75th Anniversary of VE Day - Scarborough in WW2

In commemoration of the 75th Anniversary of VE Day, May 8th 2020, we have created some new webpages for you to view in lieu of our planned exhibition, delayed due to the virus lockdown.  We hope you enjoy reading them and if you have any stories or photos of life in Scarborough during WW2 please share them with us by email. The majority of this new content has been created by one of our volunteers, Stewart MacDonald, who is a retired history teacher from the Scarborough Sixth Form College.

Introduction

In some ways Scarborough was in the front line of the war. There was a danger of the Germans invading the north-east coast in 1940 and 1941, so the town was heavily defended with troops, artillery, barbed wire, pillboxes, minefields and concrete anti-tank cubes. The top secret “Y” station listened into German naval communications and sent this information to Bletchley Park for decryption. The people of Scarborough experienced difficult times during WWII. The tourist trade was badly affected. The fishing industry, already ailing before the war, suffered too. In the first half of 1940, Scarborough fishermen were attacked on numerous occasions in the North Sea, and throughout the war sea mines were a serious danger to fishing boats. There were over 20 Luftwaffe air raids, which were mostly concentrated in 1939-1942, but throughout the war constant air raid alerts imposed a considerable strain upon the community. The arrival of evacuee children from Hull, West Hartlepool and Middlesbrough, many of them impoverished, was a considerable challenge for the town, as were later, smaller waves of evacuees from London and other provincial cities. By the end of the war, Scarborough was disfigured by bombed out buildings and there was a serious housing shortage that lasted well into the post-war years.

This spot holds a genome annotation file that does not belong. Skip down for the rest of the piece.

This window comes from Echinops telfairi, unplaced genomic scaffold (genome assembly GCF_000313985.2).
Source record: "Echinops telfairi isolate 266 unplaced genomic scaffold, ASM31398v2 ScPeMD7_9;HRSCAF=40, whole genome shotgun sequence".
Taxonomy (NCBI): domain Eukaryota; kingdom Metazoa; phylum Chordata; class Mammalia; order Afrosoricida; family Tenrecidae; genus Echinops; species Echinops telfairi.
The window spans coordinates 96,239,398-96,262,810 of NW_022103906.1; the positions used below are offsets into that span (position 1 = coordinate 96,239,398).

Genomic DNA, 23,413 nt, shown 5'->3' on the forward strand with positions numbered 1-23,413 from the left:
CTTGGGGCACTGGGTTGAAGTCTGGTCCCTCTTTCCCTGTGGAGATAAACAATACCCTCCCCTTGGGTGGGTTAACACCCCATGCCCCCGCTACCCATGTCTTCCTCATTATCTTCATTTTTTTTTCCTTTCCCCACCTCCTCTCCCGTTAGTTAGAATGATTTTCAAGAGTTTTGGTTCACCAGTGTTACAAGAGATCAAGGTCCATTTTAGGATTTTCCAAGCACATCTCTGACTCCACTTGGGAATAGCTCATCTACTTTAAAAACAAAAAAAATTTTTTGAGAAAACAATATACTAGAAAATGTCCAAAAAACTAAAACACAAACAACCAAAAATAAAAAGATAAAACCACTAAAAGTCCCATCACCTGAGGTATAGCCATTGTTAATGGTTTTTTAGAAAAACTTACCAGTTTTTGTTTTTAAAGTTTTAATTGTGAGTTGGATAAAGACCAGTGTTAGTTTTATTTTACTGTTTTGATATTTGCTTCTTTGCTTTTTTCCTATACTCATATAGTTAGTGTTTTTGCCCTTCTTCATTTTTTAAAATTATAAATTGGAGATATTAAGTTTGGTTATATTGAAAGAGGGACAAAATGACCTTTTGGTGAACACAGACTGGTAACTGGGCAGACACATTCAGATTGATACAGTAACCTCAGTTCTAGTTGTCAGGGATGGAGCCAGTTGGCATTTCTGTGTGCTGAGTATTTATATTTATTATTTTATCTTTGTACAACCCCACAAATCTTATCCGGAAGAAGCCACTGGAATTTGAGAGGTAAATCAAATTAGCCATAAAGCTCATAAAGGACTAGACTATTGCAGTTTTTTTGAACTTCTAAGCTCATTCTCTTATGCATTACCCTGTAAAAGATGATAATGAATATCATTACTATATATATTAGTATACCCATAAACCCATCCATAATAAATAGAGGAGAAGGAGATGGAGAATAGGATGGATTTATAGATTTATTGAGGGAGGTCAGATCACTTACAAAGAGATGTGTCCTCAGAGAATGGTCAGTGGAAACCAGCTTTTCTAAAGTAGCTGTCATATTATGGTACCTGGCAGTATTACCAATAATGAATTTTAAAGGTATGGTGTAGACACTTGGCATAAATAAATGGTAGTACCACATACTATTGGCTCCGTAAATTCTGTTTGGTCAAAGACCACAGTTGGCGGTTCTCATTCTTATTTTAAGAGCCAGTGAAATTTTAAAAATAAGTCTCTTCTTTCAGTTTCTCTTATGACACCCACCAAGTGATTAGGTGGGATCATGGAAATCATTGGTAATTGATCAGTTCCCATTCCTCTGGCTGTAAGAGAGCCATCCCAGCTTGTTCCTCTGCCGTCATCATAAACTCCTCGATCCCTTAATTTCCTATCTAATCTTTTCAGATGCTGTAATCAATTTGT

The new articles we have added to our website give a taste of life during wartime. Recent research has enabled us to compile a table of all those who died in war-related deaths in Scarborough, with accompanying information in each case. We shall have an exhibition to commemorate the 75th anniversary of VE Day at the Scarborough Maritime Heritage Centre as soon as the current Covid19 lockdown ends. It will also look at Scarborough’s experience of the war and its impact on the town in the years afterwards.  Stewart MacDonald hopes to publish a book on the topic later this year.

Click on this link to see a list of the special WW2 articles on our website


Scarborough Home Guard shooting practice in Clarence Gardens

Find out more about Scarborough Maritime Heritage here.

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